Recently, a dear and too-long-no-see cousin (my pessar amoo to be exact) came for a visit to New York and after a day of expedition in the city thrilled us all by showing up with a foraged harvest of the beauties you see in the picture below. Leave it to an out-of-town explorer to unveil the secret delights of your city!
If you have to ask, “what the heck are these?” you are certainly not of Persian persuasion. If, however, when looking at this picture your mouth waters and you are all at once covetous, excited, and deeply curious as where this loot was found — you are almost certainly a hyphenated or sans-hyphen-Iranian in diaspora.
A popular summer fruit called zoghal akhteh in Iran, this berry-like fruit (dubbed “Cornelian Cherry” in the West) is rarely if ever eaten in the U.S. — and then, mostly by the birds! Unless foraged by Iranian, Russian, Turkish, or Eastern European enthusiasts who have since the ancient times enjoyed its goodness.
Cornelian Cherry’s taste is a combination of tart and floral – hard to describe. The less ripe it is, the harder the flesh and more astringent the flavor, but when dark red and ripe, it is more sweetly floral than tart and has a soft mushy texture.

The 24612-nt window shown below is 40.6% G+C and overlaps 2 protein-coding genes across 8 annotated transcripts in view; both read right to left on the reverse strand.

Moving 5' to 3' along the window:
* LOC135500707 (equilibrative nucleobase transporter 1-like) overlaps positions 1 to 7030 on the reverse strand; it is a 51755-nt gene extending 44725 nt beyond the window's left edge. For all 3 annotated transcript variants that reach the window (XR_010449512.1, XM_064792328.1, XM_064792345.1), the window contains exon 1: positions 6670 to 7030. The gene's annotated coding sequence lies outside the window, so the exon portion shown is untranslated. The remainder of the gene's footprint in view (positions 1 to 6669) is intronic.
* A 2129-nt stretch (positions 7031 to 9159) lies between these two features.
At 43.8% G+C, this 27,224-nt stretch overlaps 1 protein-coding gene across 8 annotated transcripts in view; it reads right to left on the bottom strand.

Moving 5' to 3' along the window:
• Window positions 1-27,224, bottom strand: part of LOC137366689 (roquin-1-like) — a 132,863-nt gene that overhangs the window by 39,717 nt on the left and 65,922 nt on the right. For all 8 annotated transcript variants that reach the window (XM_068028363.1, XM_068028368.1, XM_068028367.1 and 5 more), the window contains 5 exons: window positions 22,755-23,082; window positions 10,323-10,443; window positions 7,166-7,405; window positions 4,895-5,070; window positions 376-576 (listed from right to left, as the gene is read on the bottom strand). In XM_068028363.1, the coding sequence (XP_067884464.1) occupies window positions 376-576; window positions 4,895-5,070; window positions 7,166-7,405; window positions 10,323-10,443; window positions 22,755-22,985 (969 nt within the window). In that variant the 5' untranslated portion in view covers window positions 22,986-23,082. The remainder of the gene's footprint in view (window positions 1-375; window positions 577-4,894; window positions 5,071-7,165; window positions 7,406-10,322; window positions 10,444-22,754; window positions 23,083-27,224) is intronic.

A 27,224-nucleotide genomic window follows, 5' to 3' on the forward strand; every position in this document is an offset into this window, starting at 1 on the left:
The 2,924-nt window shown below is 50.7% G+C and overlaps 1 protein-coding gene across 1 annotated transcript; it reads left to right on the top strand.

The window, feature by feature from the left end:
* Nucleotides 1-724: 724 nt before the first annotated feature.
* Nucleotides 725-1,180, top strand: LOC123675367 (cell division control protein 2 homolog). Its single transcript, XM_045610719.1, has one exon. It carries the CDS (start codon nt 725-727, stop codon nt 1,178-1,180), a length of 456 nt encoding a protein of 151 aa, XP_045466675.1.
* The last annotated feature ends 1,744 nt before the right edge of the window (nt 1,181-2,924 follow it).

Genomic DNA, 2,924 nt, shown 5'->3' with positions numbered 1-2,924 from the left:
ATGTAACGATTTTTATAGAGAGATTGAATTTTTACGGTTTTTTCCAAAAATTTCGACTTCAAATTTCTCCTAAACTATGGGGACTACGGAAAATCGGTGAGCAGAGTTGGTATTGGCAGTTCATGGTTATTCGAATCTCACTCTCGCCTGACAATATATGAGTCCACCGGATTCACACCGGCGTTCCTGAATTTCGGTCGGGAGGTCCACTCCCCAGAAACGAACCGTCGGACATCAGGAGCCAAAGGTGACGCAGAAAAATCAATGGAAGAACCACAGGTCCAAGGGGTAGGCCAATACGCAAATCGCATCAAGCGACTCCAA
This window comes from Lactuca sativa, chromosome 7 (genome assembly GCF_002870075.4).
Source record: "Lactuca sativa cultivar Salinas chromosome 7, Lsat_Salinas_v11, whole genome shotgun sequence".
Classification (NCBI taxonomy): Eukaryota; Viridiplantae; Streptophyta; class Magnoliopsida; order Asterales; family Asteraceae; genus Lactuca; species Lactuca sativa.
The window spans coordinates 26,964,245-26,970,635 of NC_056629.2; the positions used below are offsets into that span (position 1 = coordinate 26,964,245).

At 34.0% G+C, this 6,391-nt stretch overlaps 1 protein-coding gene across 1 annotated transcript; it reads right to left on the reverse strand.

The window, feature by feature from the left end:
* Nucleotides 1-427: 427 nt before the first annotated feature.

In Iran, zoghal akhteh is mostly enjoyed as a fresh fruit – sometimes sprinkled with salt; and it is also sold dried (tasting like a tangy combination of raisins and cranberry) which is a very popular snack to munch on. Zoghal akhteh is also preserved and turned into sharbat (floral or fruit-based Persian syrups that are diluted with ice cold water to make fabulous summertime drinks) and moraba (jam) and marmalade and torshi (pickles.)
The zoghal akhteh torshi or pickle is exceedingly simple to prepare and does not require a recipe so much as an assemblage direction:
- Fill a sterilized jar 3/4th of the way with berries of (ideally) the same size, color, firmness and ripeness. (Trick: if yours are unripe, puncture berries a few times with a toothpick, they will soften when marinating in vinegar.) Add a pinch of dried mint (optional) and fill with your pickling vinegar of choice. (The plain old Heinz white vinegar I used works fine, although it’s a tad too harsh for my taste.) I added a very small clove of garlic as well, but in hindsight advise against its use, as even that little amount of garlic dominated and diminished the aroma of the Cornelian cherry.
- Seal and store in a cool dark place. Best after 1-2 weeks but it can also be enjoyed within a day. Makes a good sidekick for rich & robust meals or sandwiches. (Note: Cornelian cherry has a good sized pit. Exercise caution and contain exuberance when enjoying the pickle.]
With the remainder of my beautiful bounty of zoghal akhteh, I made a divine bottle of sharbat; several jars of meh-but-not-too-bad moraba aka jam; and a batch of pretty, pink, and delicious marmalade. Respective recipes to follow in separate posts later this week, so keep your eyes peeled.